The government and other relevant bodies should put in place disability-friendly systems for the disabled. 

Schools should incorporate subjects and courses that promote social inclusion in their curriculum.

The government and independent bodies should organize scholarships and awards for people with disabilities.

The government should ensure that all the available means of transportation are universally accessible for its citizens, including people with certain disabilities. 

Social institutions like religious houses should let their followers realize that people with disabilities are humans too.

The government, through the Federal Road Safety Corps [FRSC] and other relevant agencies, should ensure that the vehicles and roads are safe to prevent road traffic accident, the common cause of disability in the nation.

Factories with sophisticated and powerful machinery/tools should ensure that their workers are well protected simply by putting in place the necessary safety measures.

3. Mental Disorders

Mental Health Problems in Nigeria

Mental disorder is yet another pressing adolescent health problem in Nigeria. Report shows that an estimated 20% – 30% or about 60 million Nigerians are suffering from mental disorders.

Mental disorder refers to any health condition that results in a negative change of emotion, mood, thinking or behavior [or the combination]. 

Common mental health problems in Nigeria include ADHD, dementia, bipolar affective disorder, schizophrenia, anxiety disorders, anorexia nervosa, and depression.

The unfortunate thing is that the attention given to mental health problem in Nigeria isn’t adequate, and also the level of awareness of the populace as regards mental issues is quite low.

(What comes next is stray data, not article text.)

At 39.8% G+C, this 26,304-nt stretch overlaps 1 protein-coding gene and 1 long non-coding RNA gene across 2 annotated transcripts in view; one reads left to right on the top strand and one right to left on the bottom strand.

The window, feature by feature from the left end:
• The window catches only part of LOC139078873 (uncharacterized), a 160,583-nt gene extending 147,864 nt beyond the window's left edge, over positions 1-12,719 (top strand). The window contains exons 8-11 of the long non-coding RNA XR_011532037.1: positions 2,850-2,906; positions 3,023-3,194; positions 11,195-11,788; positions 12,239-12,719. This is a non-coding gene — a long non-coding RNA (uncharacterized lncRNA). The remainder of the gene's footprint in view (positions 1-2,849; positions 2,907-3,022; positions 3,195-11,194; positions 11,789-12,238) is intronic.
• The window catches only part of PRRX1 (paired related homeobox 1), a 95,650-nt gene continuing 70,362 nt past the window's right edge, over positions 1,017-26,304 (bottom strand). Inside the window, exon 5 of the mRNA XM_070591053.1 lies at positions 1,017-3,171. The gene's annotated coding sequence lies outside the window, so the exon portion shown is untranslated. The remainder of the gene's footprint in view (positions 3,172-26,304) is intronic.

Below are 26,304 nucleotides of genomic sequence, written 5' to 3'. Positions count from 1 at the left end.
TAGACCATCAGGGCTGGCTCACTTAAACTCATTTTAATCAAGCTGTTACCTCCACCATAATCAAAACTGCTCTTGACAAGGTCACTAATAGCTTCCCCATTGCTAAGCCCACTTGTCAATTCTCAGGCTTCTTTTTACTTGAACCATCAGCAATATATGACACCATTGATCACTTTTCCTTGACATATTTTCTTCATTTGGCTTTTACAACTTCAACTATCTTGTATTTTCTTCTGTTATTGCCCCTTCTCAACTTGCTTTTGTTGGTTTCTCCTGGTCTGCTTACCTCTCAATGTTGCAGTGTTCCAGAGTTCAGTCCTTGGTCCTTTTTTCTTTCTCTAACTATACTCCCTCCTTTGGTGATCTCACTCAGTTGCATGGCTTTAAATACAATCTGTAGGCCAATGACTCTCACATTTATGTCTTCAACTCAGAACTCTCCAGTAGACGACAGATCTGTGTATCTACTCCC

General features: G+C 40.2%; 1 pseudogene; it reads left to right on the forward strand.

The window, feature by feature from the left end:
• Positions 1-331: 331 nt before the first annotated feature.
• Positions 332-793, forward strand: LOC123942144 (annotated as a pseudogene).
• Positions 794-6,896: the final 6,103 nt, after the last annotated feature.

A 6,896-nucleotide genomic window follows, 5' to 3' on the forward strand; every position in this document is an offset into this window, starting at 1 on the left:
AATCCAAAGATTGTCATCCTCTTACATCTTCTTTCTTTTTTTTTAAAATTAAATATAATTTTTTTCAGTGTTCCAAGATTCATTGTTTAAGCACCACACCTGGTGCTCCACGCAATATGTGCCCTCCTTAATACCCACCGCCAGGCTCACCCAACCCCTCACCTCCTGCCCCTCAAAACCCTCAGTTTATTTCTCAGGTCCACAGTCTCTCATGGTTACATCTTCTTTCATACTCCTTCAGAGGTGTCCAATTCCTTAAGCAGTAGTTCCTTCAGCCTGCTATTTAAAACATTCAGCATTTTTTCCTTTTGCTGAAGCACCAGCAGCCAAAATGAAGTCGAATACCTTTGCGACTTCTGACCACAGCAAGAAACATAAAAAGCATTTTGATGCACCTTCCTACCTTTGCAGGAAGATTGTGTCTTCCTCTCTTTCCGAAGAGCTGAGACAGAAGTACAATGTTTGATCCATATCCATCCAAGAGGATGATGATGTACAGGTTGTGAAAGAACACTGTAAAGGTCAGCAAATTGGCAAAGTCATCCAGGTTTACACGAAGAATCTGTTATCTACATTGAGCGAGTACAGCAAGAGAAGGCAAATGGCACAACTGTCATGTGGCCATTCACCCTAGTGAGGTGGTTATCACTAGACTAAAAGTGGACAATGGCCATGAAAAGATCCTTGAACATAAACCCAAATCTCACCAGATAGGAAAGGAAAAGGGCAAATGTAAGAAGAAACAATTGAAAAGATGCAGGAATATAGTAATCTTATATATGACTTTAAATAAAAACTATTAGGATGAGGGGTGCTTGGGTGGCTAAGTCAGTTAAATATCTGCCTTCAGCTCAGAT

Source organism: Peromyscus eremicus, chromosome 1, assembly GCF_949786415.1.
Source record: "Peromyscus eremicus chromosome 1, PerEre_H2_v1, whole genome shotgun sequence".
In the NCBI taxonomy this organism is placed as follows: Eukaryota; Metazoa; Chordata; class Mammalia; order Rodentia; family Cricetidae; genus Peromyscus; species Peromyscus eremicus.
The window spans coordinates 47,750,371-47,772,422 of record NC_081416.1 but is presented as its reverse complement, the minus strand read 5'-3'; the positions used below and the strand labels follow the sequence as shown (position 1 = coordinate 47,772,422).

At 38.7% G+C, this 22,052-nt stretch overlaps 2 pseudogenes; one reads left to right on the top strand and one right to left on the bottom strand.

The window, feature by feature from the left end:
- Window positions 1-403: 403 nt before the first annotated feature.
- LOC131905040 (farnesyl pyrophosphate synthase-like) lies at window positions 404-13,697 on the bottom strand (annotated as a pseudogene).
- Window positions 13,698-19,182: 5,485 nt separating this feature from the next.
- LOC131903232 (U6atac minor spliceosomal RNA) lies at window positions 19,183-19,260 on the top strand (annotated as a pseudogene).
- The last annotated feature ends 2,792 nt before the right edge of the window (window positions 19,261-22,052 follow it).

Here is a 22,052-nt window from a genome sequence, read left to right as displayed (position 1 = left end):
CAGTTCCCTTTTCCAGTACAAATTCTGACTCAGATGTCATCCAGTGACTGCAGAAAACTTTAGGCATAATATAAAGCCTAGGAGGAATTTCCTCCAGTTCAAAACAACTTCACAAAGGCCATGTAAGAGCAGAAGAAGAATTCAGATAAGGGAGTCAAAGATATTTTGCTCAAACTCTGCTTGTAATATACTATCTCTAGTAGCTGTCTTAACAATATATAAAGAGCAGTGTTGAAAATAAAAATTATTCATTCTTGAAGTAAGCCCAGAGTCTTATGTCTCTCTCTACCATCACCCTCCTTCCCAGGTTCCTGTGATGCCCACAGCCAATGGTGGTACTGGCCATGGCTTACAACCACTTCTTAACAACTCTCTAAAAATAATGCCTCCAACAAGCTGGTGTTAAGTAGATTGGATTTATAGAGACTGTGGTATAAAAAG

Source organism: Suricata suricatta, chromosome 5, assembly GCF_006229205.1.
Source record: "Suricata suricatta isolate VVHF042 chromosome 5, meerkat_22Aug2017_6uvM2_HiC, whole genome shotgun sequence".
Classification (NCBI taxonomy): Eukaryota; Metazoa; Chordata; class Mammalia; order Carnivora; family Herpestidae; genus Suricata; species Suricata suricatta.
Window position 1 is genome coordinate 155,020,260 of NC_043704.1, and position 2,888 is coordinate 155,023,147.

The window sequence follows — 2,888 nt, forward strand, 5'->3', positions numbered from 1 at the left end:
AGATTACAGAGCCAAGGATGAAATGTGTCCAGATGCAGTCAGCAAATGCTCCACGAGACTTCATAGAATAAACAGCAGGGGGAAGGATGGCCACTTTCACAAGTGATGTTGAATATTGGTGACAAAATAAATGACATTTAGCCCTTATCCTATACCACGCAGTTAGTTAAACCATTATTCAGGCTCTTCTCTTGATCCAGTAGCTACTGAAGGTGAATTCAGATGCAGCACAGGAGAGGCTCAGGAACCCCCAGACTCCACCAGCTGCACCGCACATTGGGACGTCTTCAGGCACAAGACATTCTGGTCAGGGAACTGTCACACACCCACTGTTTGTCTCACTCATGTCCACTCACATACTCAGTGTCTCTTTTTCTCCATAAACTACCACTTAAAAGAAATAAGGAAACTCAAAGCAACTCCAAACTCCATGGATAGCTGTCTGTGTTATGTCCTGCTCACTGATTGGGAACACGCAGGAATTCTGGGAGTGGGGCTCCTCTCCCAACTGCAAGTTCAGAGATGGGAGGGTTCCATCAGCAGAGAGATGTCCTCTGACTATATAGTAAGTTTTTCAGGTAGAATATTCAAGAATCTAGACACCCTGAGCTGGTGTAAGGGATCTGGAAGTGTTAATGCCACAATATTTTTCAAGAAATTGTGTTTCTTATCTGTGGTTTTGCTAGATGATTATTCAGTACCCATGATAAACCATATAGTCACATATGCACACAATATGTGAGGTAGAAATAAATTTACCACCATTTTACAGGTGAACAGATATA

That said, it will interest you to know that only 3.3% of Nigeria’s total health budget is allocated to mental health, which accounts for the reason why we have only a few number of health professionals in our public system. You can take look at the shocking mental health statistics in Nigeria.


  • Withdrawal from friends and activities
  • Changes in mood
  • Declined mental function and concentration 
  • Confused thinking
  • Inability to cope with daily issues or stress
  • Decline in performance at the workplace
  • Suicidal thinking 
  • Sudden change in behavior 


  • Genetics [heredity]
  • Brain defects or injury 
  • Changes in neurotransmitters 
  • Stressful life events
  • Certain infection, such as Pediatric Autoimmune Neuropsychiatric Disorder [PANDA].
  • Traumatic events
  • Prenatal damage, i.e. a trauma or disruption of early fetal brain development.
  • Drugs or substance abuse 
  • Sudden loss of a loved one
  • Neglect

Practical Solutions:

The government and other relevant bodies should undertake the widespread education of the populace on the major causes of mental disorder and prevention tips.